Trading, like life, is simply making decisions and living with them. Making decisions is easy. Making the decision to marry the most beautiful woman that I ever met was pretty darn easy. Don’t worry, I’m not stupid enough to make the living with her is not joke. I just built a chicken coop. It's really nice but I don't want to sleep in it.
Anyway, we all have a pulse. And, with that pulse comes emotions. It’s part of what makes us tick. It’s been proven that without emotions we cannot make a decision, any decision. (Damasio, Shull) So, we have to embrace, not try to eliminate our emotions when it comes to making a decision.
With emotions comes stress. Therefore, each decision not only has emotions but also stress attached to it.
The living with the decision part has a consequence. And, the uncertain consequence is what creates the stress and emotions in the first place. Yogi was right: “Predictions are tough, especially about the future.”
Rush once said (the aging band on their 401k tour, not the fat angry white man) “If you choose not to decide you still have made a choice.” Amen! Indecision is still a decision nonetheless. Let’s say you decide that you’re going to enter XYZ if it his an entry of $6. The next day, the stock triggers but you choose not to act. This indecision now leaves you with more choices: If the price continues higher, you now have to decide if you’re going to “chase the stock.” If it is lower, then you begin to wonder if were lucky and missed a potential loser or if you should get in at a “bargain” and beat the system. And, if the price is the same, you wonder if since it’s not moving, would it just be so called “dead money?” As you can see, this “mental masturbation” can create a negative feedback loop and it only grows from there.
Let’s say you do take the trade and enter exactly as planned. So far, so good. You made a decision. Congratulations! Now you have to live with it. If you don’t continue to follow the rest of the plan then you have now produced a plethora of new decisions. I get emails all the time saying, “Dave, you said take partial profits at $8, the stock hit $8 yesterday and I didn’t take profits. It’s dropping in early trading, what should I do now?” Or, worse, “Dave I didn’t honor my stop in ABC 6 months ago and now I’m down 50%. What should I do now?”
Let’s say you that you fully intended on following the original plan but stock triggers and just sits there or worse, begins to go against you. What do you do? Nothing. If not stopped out then stay the course. We’ve had huge winners that have gone against us at some point and/or gone flat. And, without these winners the year would be mediocre at best.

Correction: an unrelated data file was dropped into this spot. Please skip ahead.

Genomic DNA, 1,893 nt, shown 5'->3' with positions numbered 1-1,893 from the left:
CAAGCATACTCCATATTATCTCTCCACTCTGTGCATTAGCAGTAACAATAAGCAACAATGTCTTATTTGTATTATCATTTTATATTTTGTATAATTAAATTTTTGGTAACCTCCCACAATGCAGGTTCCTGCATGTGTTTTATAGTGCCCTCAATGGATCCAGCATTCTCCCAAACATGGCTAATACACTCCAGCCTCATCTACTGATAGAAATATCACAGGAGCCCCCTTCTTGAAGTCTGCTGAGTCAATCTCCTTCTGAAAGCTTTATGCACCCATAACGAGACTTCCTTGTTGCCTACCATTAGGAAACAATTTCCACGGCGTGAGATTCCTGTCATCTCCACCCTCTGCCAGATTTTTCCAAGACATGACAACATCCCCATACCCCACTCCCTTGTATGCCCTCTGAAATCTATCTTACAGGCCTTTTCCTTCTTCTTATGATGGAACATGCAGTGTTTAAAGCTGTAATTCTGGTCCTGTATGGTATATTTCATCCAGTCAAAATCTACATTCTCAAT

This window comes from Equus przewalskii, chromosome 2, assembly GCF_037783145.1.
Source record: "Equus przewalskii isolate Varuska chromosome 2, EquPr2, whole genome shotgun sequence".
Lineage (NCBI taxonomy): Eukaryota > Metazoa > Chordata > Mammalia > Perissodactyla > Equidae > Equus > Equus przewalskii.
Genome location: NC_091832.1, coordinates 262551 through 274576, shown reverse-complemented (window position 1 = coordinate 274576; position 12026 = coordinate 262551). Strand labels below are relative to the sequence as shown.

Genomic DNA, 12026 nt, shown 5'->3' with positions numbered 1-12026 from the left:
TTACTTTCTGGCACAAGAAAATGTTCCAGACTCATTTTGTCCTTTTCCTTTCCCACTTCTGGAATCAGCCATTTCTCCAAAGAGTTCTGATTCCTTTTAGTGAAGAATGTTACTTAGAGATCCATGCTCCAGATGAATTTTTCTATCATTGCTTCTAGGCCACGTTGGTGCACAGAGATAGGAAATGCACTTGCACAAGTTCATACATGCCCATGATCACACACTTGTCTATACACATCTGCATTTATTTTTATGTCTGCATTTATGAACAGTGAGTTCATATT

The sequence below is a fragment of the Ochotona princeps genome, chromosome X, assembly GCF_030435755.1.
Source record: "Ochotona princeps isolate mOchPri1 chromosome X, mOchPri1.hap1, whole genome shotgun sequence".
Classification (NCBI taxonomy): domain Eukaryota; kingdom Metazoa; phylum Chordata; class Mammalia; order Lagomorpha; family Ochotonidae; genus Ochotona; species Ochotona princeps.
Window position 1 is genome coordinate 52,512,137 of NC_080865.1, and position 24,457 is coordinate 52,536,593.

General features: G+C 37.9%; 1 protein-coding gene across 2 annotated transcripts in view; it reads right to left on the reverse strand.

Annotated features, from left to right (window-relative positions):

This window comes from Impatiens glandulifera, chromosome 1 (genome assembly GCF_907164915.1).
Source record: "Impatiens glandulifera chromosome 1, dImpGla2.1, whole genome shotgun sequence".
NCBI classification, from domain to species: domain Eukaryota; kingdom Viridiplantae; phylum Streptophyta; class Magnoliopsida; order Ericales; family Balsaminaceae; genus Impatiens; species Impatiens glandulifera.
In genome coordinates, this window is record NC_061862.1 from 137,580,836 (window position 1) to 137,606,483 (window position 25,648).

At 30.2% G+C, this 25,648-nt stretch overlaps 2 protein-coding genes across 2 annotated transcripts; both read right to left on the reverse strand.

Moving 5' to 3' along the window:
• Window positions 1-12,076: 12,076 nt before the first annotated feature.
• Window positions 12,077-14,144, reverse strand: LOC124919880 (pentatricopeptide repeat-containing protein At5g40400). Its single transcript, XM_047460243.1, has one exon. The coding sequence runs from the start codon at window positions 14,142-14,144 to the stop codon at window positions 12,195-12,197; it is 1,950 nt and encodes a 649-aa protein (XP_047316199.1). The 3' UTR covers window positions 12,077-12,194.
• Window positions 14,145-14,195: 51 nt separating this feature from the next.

Okay Big Dave, we get it. You’ve identified a major problem. Now, how do we fix it? Well, obviously, as my wife tells me when faced with an “easy fix” plumbing problem, “All you have to do is…” Hours later, soaked, frustrated, and finally giving up and using my “phone a friend” option or simply throwing some cash at it, the problem is solved. Well, trading is one of those “all you have to do is” things. It looks a lot easier on the surface than it really is. However, when you boil it down, “all you have to do is:” plan your trade and trade your plan. So, how do you do that?
You have to truly believe in what you’re doing. If you truly believe in your methodology and more importantly, have embraced both the good and the bad, then it will be much easier to execute. Winning salesman get a lot more rejections than the losing salesman who quits after a few rejections. The greatest hitters in baseball have far more strikeouts than homeruns.
So, how do you believe? Well, experience helps. Do your homework. As mentioned often, I’ve looked at over 10 million charts so far in my career. This helps me to recognize patterns of what works and what doesn’t. That's sounds like a lot but it's only a few thousand a day.
Way back when the earth was still cooling and I was programming computers, we used to say "garbage in, garbage out." The same applies to stocks. You must pick the best and leave the rest. If you’re picking the best stocks to begin with, then you’ll have more winners hence more confidence in the system. You’ll also be making fewer decisions. You’ll know that, some days, as I often preach, the best new action might be no new action.
Once the confidence builds and the inevitable losing trades do come along, you’ll be willing to toss them out knowing that they’re stinking up your portfolio. You realize that these stocks aren’t your children. You don’t give them second (and third, and forth) chances. They’re your little workers. You simply say: “YOUR FIRED!” and “make your portfolio great again.”